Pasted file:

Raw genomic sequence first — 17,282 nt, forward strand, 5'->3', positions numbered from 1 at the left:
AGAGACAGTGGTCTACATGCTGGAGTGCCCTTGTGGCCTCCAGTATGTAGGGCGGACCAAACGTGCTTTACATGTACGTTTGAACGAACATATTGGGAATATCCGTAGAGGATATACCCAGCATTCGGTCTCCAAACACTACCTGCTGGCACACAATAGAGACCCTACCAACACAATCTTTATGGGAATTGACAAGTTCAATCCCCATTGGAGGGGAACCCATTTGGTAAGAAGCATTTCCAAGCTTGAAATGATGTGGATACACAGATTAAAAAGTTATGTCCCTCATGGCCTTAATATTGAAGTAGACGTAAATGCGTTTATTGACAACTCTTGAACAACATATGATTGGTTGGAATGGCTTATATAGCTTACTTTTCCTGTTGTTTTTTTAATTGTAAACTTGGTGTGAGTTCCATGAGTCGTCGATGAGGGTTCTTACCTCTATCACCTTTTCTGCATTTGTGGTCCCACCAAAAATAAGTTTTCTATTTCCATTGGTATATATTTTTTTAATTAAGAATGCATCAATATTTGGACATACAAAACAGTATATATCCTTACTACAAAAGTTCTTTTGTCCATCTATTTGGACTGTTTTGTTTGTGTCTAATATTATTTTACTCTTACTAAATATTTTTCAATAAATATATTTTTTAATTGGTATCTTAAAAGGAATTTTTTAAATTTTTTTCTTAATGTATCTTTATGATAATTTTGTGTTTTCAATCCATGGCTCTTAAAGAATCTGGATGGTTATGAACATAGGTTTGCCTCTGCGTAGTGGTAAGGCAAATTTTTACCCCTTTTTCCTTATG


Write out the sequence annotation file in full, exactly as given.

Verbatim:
Raw genomic sequence first — 17,282 nt, forward strand, 5'->3', positions numbered from 1 at the left:
AGAGACAGTGGTCTACATGCTGGAGTGCCCTTGTGGCCTCCAGTATGTAGGGCGGACCAAACGTGCTTTACATGTACGTTTGAACGAACATATTGGGAATATCCGTAGAGGATATACCCAGCATTCGGTCTCCAAACACTACCTGCTGGCACACAATAGAGACCCTACCAACACAATCTTTATGGGAATTGACAAGTTCAATCCCCATTGGAGGGGAACCCATTTGGTAAGAAGCATTTCCAAGCTTGAAATGATGTGGATACACAGATTAAAAAGTTATGTCCCTCATGGCCTTAATATTGAAGTAGACGTAAATGCGTTTATTGACAACTCTTGAACAACATATGATTGGTTGGAATGGCTTATATAGCTTACTTTTCCTGTTGTTTTTTTAATTGTAAACTTGGTGTGAGTTCCATGAGTCGTCGATGAGGGTTCTTACCTCTATCACCTTTTCTGCATTTGTGGTCCCACCAAAAATAAGTTTTCTATTTCCATTGGTATATATTTTTTTAATTAAGAATGCATCAATATTTGGACATACAAAACAGTATATATCCTTACTACAAAAGTTCTTTTGTCCATCTATTTGGACTGTTTTGTTTGTGTCTAATATTATTTTACTCTTACTAAATATTTTTCAATAAATATATTTTTTAATTGGTATCTTAAAAGGAATTTTTTAAATTTTTTTCTTAATGTATCTTTATGATAATTTTGTGTTTTCAATCCATGGCTCTTAAAGAATCTGGATGGTTATGAACATAGGTTTGCCTCTGCGTAGTGGTAAGGCAAATTTTTACCCCTTTTTCCTTATG